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  Reply # 1790699 28-May-2017 16:43
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2 adults 1 toddler.

Electric hot water and wetback fire. Bath used every night and filled far more than I think is necessary.
Electric hob and oven, oven is used @ 3 nights a week.
Dishwasher used every day at least once.
Washing machine used most days at least once.
Electric heater in the baby's room set @ 18 degC.
Electric towel rail has a timer.
Very limited dryer use, maybe once every 2-3 weeks.
A couple of computers on an average of 16ish hours a day.
LED lights throughout the house.

Averaging 25-30 units a day (197 last week cost $45).




Location: Dunedin

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  Reply # 1790703 28-May-2017 16:56
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Things to check.

Hot water leaks. If it's low pressure hot water, check there is no overflow onto the roof, if it's high pressure find the relief drain. Also check for leaking taps
Hot water insulation.
Hot water usage and habits. People using the hot tap when cold will do.
Fridge/freezer operation. Stuffed seals or thermostat can drive up the bill quick.
The number of lights in use at any one time.
Sensor light operation.




Location: Dunedin

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  Reply # 1790733 28-May-2017 17:45
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tchart: Thanks all for the replies.

Yes we are currently considering electric Kiwi as we are with a big retailer (but by all accounts not the worst one). Electric Kiwi says we'd save around $800 a year so looks like we will switch. I was waiting to see if the usage dropped over summer but it didn't.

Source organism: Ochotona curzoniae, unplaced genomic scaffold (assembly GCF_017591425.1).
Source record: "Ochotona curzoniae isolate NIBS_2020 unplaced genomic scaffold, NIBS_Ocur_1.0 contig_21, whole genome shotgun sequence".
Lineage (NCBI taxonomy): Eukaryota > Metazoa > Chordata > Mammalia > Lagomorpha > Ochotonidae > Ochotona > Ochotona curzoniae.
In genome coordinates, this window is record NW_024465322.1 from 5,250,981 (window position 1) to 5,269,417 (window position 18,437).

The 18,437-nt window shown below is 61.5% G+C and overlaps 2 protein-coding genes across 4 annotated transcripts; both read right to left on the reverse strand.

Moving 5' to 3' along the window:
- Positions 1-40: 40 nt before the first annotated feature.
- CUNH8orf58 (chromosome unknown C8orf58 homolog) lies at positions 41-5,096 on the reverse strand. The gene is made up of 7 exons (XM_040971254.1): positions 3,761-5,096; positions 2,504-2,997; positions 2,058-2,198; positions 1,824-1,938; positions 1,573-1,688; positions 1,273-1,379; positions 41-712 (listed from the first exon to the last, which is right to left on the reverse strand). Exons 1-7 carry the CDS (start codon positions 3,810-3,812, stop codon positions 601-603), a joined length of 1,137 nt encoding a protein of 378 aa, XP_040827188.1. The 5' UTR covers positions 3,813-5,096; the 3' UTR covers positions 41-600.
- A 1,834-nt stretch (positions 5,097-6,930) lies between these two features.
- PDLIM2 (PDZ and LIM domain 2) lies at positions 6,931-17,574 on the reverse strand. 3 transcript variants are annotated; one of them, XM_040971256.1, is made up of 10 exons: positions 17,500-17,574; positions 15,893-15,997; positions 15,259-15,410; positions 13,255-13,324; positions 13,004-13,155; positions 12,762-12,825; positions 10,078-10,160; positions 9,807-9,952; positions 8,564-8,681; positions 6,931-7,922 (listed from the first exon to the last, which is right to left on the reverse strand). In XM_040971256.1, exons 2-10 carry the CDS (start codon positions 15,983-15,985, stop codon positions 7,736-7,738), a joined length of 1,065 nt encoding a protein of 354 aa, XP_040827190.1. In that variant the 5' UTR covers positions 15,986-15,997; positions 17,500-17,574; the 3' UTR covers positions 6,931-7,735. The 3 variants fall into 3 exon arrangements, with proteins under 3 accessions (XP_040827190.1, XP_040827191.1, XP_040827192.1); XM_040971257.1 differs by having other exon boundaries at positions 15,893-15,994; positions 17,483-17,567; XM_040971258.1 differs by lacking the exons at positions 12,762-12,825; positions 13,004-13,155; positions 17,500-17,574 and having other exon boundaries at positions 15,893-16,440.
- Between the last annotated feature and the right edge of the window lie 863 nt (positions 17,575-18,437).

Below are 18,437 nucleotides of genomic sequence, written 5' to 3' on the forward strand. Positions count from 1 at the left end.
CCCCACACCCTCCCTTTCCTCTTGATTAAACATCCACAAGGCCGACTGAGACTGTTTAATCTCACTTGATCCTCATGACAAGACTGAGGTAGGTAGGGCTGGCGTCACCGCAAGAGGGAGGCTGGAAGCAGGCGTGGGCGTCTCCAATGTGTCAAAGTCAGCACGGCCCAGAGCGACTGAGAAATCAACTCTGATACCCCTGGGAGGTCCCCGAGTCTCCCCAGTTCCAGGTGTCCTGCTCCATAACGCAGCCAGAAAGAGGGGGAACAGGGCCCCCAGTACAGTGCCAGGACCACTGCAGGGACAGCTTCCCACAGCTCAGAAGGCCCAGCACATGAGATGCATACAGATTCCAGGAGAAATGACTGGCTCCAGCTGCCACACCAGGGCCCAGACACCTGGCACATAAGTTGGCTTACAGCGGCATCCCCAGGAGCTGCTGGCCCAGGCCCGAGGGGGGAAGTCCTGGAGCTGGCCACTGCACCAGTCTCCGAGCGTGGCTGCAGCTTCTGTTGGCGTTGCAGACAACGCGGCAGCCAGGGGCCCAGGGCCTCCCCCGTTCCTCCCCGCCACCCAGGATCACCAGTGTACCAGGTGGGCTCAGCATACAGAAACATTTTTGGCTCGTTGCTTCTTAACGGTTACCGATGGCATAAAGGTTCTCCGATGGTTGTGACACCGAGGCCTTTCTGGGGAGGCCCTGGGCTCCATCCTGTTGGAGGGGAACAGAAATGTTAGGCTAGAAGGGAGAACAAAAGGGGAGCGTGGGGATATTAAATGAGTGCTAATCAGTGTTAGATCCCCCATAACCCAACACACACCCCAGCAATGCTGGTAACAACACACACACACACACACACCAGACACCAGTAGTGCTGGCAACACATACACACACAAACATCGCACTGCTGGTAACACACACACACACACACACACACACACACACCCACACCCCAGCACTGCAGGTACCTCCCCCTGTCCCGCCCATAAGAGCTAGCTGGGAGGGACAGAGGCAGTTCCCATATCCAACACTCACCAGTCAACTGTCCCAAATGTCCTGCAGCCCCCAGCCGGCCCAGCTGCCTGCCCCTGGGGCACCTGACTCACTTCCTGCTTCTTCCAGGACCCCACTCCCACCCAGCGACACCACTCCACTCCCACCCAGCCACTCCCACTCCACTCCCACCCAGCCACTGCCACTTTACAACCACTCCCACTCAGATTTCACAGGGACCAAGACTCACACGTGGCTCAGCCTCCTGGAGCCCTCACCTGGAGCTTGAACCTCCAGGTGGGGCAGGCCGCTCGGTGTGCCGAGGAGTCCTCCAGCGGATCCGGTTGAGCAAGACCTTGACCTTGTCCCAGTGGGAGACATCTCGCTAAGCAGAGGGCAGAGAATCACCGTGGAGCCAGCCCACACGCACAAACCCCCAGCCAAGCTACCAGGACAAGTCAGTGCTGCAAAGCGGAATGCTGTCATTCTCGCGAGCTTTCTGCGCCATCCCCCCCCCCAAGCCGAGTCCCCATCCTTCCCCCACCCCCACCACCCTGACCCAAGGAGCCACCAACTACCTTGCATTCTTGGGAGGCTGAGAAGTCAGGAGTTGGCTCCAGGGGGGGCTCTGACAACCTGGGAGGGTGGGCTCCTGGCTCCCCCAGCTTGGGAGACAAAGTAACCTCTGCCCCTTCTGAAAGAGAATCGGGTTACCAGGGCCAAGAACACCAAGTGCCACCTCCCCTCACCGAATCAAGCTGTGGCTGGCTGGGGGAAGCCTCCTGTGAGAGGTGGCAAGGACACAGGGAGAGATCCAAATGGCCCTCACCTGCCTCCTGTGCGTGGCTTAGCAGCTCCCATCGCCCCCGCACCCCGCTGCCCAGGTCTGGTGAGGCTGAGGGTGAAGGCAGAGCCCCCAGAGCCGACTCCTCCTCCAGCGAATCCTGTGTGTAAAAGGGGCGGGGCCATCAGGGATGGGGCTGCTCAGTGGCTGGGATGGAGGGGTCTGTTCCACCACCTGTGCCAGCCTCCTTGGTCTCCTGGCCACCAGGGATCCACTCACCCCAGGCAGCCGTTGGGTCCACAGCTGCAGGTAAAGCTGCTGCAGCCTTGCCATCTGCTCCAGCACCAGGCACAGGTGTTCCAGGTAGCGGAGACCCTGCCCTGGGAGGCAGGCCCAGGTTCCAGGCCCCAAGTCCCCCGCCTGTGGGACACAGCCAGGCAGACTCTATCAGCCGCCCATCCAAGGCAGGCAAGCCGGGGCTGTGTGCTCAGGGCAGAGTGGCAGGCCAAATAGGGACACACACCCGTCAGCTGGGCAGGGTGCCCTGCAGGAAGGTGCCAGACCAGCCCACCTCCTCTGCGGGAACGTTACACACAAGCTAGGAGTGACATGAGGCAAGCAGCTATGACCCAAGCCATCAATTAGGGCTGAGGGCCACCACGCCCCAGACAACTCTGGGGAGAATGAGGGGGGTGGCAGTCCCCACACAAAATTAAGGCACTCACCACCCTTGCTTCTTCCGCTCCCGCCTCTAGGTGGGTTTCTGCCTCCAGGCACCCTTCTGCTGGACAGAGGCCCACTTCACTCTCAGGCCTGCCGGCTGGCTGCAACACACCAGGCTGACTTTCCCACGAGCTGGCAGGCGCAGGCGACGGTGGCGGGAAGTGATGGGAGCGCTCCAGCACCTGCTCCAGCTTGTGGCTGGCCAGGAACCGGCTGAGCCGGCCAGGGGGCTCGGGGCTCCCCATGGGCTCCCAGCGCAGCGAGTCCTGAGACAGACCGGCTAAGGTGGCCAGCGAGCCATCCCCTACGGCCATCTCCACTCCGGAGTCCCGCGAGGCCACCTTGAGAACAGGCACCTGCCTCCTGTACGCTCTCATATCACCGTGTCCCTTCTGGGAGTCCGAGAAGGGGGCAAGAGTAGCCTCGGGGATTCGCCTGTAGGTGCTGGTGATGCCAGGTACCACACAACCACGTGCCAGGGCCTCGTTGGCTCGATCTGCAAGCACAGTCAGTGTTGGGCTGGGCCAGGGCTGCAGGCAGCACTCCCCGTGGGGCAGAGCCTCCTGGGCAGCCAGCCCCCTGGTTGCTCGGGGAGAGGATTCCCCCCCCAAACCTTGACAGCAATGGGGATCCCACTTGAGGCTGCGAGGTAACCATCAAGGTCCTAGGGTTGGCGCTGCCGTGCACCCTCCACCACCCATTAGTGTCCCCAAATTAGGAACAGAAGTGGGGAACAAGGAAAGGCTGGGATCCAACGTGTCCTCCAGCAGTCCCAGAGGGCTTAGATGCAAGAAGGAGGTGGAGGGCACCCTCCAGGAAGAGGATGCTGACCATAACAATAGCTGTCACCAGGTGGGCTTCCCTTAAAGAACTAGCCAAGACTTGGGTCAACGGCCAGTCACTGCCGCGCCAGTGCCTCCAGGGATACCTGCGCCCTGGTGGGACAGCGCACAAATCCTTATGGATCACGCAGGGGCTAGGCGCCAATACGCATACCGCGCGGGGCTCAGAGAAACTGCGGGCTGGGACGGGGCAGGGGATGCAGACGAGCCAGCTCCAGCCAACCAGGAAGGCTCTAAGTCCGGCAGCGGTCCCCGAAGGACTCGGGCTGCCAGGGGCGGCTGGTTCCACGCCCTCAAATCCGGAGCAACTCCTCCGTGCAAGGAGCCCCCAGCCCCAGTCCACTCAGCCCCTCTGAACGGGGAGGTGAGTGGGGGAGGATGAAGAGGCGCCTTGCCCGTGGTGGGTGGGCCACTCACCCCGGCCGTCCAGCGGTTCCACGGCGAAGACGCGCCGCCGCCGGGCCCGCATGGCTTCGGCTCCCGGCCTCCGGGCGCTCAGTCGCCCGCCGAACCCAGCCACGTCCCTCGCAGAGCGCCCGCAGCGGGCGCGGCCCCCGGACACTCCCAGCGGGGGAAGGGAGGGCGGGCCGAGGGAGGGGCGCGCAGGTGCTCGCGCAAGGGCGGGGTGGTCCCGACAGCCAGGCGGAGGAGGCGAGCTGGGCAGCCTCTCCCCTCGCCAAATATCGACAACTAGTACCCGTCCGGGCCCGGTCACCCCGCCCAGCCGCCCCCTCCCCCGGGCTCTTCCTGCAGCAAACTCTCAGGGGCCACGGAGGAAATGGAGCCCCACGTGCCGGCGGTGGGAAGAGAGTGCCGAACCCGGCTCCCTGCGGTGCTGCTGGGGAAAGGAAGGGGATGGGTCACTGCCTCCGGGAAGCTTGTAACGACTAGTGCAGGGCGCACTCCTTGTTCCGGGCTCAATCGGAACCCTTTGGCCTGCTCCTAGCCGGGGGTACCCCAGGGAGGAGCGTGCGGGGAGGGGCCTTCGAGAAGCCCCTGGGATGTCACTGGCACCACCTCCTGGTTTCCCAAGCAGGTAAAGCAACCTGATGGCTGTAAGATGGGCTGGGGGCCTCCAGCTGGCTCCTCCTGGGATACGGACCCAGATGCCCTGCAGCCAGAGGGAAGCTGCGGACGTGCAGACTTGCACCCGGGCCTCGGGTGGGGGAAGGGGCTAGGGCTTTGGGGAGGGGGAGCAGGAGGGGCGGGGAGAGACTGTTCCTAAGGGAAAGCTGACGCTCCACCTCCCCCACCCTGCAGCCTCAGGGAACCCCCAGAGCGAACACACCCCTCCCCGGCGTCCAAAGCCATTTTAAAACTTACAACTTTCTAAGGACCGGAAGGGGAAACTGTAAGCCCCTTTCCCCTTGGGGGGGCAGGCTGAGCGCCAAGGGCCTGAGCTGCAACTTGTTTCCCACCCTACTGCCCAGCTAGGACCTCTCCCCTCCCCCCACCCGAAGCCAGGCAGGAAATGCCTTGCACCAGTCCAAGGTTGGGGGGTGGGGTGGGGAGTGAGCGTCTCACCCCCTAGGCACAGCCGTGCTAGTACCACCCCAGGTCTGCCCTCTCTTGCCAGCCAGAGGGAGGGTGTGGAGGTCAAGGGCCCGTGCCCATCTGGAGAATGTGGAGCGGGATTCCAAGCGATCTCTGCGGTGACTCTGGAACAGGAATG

Besides the cost I've always suspected something isn't right (hot water). Based on the comparisons with others we're probably using more than average. I might do a few systematic things to try and isolate the problem.

 

 

 

I would also check the dryer usage. Just using the line as often as possible (even through winter) should help.


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  Reply # 1790748 28-May-2017 18:39
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tchart: Thanks all for the replies.

Yes we are currently considering electric Kiwi as we are with a big retailer (but by all accounts not the worst one). Electric Kiwi says we'd save around $800 a year so looks like we will switch. I was waiting to see if the usage dropped over summer but it didn't.

Besides the cost I've always suspected something isn't right (hot water). Based on the comparisons with others we're probably using more than average. I might do a few systematic things to try and isolate the problem.

 

your Kwh usage seems high,

 

Given that you have LEDs, - you have eliminated one of the "big 4"

 

The others to check are "heating" - how long/often  are you running the heat pumps?

 

What sort of appliances have you got, am old  beer fridge or chest freezer  will push up your usage..

 

but the big kicker to check is hot water,  what temp is the cylinder set at, how water are you using? baths every day, or short showers...

 

 


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  Reply # 1790772 28-May-2017 18:57